Welcome back, it’s Tuesday, which mean’s it’s also Top 10 Tuesdays, which is now hosted by Jana @ThatArtsyReaderGirl, make sure to check her blog out!
It’s been a while since I managed to post a Top 10 in time for Tuesday! I definitely missed this so I’m back at it, this time for 21st C. books I think will become classics.
Well. I’m going to preface this by saying that there are so many books out there that probably should be on this list but I haven’t read them, yet. I didn’t want to include anything I hadn’t read, because how else would I know if it’s a classic? That being said, there are some books on here that are not my favorite thing, but I just know they’d be the kind of literature that would become a classic. There are also cases where I’ve picked a book I’ve read from the author, but I think a different book of theirs will become the classic.
Anyways, here’s the list:
Never Let Me Go | Kazuo Ishiguro
I absolutely adore this book, and yes, I think it will be a classic. If not this, than at least one of Ishiguro’s works. He’s a very talented writer and Nobel Laureate in Literature. This book has won awards/been nominated for many and it’s even been turned into a film. It’s dystopian, and one of the best I’ve ever read, to be perfectly honest.
I think it speaks to the writing that I love this book, since I usually do not like reading literary novels, so that alone is enough for me to believe this is a classic in the making.
Persepolis | Marjane Satrapi
I read this book so long ago, but I can still remember pages of it and how evocative they are. This book is part one, but I’m sure both volumes will end up being classics. Through the graphic arts medium, Satrapi manages to capture so much within its pages. It’s a memoir of her childhood in Iran, chronicling her experiences growing up amid the Islamic revolution.
I learned so much from this book, and I can easily see it being used in classrooms to connect students with worldly perspectives during a pretty historic moment, thus I think it could easily become a classic.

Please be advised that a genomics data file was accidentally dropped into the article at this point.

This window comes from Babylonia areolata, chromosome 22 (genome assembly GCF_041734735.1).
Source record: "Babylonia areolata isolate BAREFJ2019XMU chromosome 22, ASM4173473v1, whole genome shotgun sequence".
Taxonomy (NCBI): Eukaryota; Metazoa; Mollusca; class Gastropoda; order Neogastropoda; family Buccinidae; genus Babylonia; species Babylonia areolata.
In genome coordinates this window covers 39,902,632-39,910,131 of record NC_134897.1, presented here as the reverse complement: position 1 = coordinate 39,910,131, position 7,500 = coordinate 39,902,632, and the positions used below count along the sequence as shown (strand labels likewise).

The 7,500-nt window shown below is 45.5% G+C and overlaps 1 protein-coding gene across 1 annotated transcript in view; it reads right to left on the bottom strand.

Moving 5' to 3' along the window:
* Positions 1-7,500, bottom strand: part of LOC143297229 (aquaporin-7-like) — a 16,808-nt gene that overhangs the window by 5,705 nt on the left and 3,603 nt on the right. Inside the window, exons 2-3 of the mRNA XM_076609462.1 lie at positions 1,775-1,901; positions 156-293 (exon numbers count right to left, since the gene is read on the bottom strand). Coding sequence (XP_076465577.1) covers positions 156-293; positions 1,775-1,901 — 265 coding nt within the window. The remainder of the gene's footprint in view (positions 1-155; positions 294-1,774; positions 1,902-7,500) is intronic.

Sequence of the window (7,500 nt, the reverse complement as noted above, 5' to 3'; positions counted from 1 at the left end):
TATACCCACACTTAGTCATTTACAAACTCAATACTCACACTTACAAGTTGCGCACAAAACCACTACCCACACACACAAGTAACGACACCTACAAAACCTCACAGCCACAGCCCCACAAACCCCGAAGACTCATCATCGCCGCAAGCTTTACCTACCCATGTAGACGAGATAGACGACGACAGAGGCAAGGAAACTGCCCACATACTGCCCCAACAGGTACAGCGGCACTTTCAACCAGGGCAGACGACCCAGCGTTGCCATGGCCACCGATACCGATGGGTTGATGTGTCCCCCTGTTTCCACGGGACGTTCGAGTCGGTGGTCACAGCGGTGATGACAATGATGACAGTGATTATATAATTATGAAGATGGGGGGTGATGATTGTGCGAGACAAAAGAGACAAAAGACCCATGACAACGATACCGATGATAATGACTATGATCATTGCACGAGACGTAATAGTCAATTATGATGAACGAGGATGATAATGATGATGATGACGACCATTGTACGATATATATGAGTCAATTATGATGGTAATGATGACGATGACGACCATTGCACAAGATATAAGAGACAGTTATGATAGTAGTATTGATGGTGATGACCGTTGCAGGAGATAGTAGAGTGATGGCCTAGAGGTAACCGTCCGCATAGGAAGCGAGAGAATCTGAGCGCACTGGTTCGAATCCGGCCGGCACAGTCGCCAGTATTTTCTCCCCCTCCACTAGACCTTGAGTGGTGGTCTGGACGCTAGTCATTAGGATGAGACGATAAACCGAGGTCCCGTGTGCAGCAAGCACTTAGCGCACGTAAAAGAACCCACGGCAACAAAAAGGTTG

Norwegian Wood | Haruki Murakami
To be honest, this was not a winner for me. I’ve read other Murakami books that I like more, but I do hear a lot about this one in particular. Now, I don’t know if this will be his work that will become a classic, but I am positive at least one of his works will. Possibly Kafka on the Shore, I don’t know, I didn’t read that one.
What I can say about this one is that Murakami knows how to depress you with his writing – he really goes there. For this fact, alone, I know he’ll become a classic novelist. Most pieces of classic literature are works that really hit you in the grief bone.
Fun Home | Alison Bechdel
This one’s kind of interesting. It’s also a graphic memoir, but it’s also been turned into a musical, go figure. I do think that Bechdel has her place in history (Bechdel Test, anyone?), and this book was published to great acclaim – it’s won numerous awards including a Stonewall and a Lambda. I think it’s a very masterfully written work and I am a sucker for illustrations.
I didn’t love the book, myself, but I realized as I was reading it that it is a classic in the making, at least for the fact that it reflects so many LGBTQ+ experiences.
A Visit from the Goon Squad | Jennifer Egan
I read this book in college for a writing course. It was one of the most unusual books I’d ever read at that point. It’s more like a collection of stories with a through-line through all of them. It’s also won the Pulitzer Prize for Fiction and many other awards, so yeah, probably a classic in the future.